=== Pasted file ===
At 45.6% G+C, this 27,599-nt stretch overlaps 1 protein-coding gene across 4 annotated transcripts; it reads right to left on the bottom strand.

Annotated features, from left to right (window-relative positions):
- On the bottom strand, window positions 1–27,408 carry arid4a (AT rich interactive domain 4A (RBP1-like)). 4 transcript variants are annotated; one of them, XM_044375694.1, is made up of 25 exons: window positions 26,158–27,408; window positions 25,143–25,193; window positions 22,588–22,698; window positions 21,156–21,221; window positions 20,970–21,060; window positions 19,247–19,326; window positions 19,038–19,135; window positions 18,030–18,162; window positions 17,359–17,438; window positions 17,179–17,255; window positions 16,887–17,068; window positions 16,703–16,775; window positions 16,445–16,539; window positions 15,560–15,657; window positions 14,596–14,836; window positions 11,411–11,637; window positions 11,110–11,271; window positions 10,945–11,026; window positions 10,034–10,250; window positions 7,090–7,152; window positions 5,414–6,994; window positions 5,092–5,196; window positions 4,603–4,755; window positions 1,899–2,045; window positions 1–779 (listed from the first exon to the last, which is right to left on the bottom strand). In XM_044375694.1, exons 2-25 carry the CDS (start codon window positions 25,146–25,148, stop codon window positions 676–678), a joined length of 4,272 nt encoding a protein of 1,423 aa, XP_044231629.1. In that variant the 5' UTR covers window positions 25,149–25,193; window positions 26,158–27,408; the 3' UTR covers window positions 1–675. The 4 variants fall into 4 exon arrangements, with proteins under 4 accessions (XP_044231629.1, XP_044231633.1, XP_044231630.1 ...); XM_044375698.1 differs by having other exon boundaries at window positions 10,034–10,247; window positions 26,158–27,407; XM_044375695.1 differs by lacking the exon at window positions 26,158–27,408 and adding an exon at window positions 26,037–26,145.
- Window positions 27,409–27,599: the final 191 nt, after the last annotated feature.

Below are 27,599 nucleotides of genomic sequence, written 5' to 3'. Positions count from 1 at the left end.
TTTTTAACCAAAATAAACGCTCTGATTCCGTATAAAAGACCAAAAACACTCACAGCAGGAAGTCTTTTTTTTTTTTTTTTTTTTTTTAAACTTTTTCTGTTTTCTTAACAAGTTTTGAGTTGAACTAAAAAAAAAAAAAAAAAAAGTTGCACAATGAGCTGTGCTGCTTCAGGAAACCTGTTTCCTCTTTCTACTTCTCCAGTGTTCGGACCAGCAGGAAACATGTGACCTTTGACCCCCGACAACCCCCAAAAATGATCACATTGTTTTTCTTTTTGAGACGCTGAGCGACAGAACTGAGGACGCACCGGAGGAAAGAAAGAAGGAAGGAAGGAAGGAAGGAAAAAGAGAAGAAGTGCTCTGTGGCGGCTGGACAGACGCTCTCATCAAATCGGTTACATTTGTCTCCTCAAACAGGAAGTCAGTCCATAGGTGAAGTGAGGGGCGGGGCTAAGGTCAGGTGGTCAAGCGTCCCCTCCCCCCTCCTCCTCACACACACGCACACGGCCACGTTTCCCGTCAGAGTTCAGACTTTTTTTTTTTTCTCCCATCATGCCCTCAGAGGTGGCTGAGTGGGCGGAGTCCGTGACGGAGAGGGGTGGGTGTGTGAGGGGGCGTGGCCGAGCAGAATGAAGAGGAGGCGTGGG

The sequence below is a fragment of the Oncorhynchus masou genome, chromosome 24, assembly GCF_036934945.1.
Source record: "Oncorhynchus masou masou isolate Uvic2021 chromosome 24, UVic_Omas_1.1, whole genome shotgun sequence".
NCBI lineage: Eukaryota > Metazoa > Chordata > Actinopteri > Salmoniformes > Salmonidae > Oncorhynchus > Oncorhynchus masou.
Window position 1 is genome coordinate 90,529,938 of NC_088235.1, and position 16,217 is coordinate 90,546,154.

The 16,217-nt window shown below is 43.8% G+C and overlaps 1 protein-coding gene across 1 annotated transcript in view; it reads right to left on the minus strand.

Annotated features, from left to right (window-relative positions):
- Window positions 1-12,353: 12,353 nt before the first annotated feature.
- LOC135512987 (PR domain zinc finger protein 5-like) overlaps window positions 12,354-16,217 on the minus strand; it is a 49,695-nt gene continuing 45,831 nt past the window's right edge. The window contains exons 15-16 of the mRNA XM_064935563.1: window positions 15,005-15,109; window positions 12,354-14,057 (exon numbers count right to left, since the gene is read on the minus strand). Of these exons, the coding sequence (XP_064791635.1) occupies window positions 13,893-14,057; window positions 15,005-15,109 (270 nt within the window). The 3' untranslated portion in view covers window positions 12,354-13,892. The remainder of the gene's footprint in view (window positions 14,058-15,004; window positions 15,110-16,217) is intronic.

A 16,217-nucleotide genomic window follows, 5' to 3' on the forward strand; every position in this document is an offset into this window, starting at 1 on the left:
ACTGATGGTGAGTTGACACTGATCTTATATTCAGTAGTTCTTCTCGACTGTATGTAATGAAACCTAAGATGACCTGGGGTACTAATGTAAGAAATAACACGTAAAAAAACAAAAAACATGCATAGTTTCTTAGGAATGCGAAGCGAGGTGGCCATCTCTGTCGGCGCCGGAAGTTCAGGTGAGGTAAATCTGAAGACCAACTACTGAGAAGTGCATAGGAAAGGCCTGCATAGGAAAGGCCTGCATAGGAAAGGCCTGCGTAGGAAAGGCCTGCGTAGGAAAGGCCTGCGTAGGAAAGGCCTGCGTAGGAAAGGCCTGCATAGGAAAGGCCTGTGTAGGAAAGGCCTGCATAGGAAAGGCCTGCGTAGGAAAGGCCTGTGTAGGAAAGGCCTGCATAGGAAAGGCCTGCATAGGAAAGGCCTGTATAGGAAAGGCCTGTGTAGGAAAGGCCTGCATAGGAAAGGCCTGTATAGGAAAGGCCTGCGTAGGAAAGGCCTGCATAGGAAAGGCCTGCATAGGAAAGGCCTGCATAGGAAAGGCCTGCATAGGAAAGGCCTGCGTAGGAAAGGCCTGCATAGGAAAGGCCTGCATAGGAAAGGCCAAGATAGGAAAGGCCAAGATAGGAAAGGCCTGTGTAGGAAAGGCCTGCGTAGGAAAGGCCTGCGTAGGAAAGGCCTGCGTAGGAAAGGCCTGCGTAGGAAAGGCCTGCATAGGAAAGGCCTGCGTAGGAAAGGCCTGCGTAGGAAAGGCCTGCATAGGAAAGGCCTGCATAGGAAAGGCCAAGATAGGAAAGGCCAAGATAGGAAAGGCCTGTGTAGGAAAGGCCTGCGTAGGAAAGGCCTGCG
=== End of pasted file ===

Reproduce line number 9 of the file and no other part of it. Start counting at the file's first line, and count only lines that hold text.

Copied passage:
NCBI lineage: Eukaryota > Metazoa > Chordata > Actinopteri > Salmoniformes > Salmonidae > Oncorhynchus > Oncorhynchus masou.